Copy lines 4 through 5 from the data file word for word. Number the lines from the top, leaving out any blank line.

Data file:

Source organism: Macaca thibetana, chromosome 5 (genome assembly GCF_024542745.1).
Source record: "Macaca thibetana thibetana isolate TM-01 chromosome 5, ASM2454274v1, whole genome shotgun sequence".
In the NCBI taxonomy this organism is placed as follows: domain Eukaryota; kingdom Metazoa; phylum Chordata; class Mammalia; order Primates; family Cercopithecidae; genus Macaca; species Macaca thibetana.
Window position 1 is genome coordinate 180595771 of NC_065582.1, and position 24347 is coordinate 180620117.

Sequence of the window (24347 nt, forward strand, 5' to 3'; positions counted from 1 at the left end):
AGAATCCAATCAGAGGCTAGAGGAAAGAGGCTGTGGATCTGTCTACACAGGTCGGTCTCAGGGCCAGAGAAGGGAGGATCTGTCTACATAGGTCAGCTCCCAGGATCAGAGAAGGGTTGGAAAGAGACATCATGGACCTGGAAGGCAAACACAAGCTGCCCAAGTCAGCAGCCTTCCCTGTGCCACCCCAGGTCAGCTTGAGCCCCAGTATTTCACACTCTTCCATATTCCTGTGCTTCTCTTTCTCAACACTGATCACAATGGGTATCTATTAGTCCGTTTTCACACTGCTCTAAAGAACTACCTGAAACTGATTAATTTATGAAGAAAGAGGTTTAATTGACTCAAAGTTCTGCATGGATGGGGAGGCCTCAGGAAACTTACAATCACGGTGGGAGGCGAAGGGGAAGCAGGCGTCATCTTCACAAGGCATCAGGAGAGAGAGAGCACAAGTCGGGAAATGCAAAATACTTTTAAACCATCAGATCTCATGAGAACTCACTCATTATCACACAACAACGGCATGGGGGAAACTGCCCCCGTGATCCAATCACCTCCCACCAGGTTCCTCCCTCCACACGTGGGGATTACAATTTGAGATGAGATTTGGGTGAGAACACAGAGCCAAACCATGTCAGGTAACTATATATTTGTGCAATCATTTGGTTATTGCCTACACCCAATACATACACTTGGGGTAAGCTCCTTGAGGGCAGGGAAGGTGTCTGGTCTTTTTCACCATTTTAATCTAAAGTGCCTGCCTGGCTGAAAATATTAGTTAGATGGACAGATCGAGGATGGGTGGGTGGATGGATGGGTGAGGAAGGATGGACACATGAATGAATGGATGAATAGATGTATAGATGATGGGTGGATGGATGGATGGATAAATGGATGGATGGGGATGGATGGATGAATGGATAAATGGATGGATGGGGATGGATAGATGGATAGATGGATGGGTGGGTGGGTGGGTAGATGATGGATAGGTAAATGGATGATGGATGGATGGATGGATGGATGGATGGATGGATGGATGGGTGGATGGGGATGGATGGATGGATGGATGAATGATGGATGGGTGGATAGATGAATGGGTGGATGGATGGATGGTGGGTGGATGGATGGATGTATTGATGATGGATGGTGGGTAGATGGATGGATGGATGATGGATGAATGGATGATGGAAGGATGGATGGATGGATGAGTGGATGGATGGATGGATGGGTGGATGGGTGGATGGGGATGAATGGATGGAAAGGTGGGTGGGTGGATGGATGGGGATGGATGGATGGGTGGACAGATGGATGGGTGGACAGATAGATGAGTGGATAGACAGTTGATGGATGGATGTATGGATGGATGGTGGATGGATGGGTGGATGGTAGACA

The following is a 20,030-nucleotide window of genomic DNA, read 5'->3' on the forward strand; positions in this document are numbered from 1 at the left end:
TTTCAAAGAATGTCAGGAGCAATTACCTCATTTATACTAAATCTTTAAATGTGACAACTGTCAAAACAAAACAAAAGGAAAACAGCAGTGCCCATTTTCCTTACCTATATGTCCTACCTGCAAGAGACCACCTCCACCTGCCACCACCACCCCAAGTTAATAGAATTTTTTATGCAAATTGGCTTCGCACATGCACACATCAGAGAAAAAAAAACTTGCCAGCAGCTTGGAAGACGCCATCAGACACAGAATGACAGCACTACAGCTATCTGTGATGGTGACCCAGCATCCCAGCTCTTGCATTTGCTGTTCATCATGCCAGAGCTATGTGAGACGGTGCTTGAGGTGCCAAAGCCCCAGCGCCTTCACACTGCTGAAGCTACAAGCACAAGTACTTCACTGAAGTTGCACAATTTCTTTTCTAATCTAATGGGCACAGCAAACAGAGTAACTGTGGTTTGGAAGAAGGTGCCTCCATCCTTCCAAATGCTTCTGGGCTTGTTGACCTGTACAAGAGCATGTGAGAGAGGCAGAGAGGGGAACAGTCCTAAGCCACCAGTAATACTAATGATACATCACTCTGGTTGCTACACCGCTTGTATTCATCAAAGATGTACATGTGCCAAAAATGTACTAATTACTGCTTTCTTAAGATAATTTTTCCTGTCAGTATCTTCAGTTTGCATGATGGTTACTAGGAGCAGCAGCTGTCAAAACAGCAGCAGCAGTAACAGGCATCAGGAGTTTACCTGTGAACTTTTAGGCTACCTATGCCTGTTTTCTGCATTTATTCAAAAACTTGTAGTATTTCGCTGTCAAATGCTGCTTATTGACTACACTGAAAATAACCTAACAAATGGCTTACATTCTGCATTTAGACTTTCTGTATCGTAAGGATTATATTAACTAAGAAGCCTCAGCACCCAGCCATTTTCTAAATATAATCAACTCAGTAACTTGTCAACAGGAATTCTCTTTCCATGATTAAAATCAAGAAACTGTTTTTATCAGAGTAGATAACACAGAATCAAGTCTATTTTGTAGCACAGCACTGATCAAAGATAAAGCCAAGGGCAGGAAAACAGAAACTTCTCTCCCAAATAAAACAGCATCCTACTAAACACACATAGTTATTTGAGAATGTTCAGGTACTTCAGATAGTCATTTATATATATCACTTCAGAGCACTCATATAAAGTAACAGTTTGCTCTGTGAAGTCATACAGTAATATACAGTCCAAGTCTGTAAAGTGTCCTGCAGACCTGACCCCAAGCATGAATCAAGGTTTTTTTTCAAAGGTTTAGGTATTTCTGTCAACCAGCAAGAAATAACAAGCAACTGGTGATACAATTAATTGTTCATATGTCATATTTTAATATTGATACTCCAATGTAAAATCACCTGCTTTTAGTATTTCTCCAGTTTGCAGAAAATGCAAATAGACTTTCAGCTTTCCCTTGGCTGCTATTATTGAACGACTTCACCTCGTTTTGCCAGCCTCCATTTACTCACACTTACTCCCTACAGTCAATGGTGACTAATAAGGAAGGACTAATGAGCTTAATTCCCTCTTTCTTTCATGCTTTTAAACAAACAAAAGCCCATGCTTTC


Window position 1 is genome coordinate 180595771 of NC_065582.1, and position 24347 is coordinate 180620117.

Sequence of the window (24347 nt, forward strand, 5' to 3'; positions counted from 1 at the left end):